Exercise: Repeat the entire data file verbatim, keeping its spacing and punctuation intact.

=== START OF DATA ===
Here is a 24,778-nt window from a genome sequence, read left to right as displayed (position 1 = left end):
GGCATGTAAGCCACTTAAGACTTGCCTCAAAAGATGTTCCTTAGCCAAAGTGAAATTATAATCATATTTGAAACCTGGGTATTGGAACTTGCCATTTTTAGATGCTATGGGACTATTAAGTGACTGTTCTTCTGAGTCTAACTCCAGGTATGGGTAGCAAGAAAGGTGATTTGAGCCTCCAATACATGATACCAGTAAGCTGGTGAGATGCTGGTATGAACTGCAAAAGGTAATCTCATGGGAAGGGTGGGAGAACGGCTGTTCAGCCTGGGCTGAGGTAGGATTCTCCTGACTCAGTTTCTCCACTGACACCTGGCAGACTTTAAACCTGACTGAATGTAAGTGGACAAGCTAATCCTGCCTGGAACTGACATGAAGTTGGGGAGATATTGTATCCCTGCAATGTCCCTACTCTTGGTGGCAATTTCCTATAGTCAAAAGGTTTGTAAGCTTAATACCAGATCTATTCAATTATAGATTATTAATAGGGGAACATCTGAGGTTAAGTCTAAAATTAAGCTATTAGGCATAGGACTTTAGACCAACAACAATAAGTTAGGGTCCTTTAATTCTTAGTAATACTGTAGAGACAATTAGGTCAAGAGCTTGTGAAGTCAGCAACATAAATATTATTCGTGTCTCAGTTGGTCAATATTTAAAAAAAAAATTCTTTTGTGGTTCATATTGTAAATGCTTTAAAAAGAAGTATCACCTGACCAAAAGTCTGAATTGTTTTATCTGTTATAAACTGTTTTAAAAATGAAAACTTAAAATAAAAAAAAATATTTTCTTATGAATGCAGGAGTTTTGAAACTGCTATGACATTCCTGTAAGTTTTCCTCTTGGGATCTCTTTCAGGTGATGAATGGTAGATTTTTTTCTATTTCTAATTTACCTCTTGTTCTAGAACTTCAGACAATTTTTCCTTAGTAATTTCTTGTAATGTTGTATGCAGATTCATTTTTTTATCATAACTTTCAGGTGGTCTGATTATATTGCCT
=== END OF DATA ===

Here is a 24,778-nt window from a genome sequence, read left to right as displayed (position 1 = left end):
GGCATGTAAGCCACTTAAGACTTGCCTCAAAAGATGTTCCTTAGCCAAAGTGAAATTATAATCATATTTGAAACCTGGGTATTGGAACTTGCCATTTTTAGATGCTATGGGACTATTAAGTGACTGTTCTTCTGAGTCTAACTCCAGGTATGGGTAGCAAGAAAGGTGATTTGAGCCTCCAATACATGATACCAGTAAGCTGGTGAGATGCTGGTATGAACTGCAAAAGGTAATCTCATGGGAAGGGTGGGAGAACGGCTGTTCAGCCTGGGCTGAGGTAGGATTCTCCTGACTCAGTTTCTCCACTGACACCTGGCAGACTTTAAACCTGACTGAATGTAAGTGGACAAGCTAATCCTGCCTGGAACTGACATGAAGTTGGGGAGATATTGTATCCCTGCAATGTCCCTACTCTTGGTGGCAATTTCCTATAGTCAAAAGGTTTGTAAGCTTAATACCAGATCTATTCAATTATAGATTATTAATAGGGGAACATCTGAGGTTAAGTCTAAAATTAAGCTATTAGGCATAGGACTTTAGACCAACAACAATAAGTTAGGGTCCTTTAATTCTTAGTAATACTGTAGAGACAATTAGGTCAAGAGCTTGTGAAGTCAGCAACATAAATATTATTCGTGTCTCAGTTGGTCAATATTTAAAAAAAAAATTCTTTTGTGGTTCATATTGTAAATGCTTTAAAAAGAAGTATCACCTGACCAAAAGTCTGAATTGTTTTATCTGTTATAAACTGTTTTAAAAATGAAAACTTAAAATAAAAAAAAATATTTTCTTATGAATGCAGGAGTTTTGAAACTGCTATGACATTCCTGTAAGTTTTCCTCTTGGGATCTCTTTCAGGTGATGAATGGTAGATTTTTTTCTATTTCTAATTTACCTCTTGTTCTAGAACTTCAGACAATTTTTCCTTAGTAATTTCTTGTAATGTTGTATGCAGATTCATTTTTTTATCATAACTTTCAGGTGGTCTGATTATATTGCCT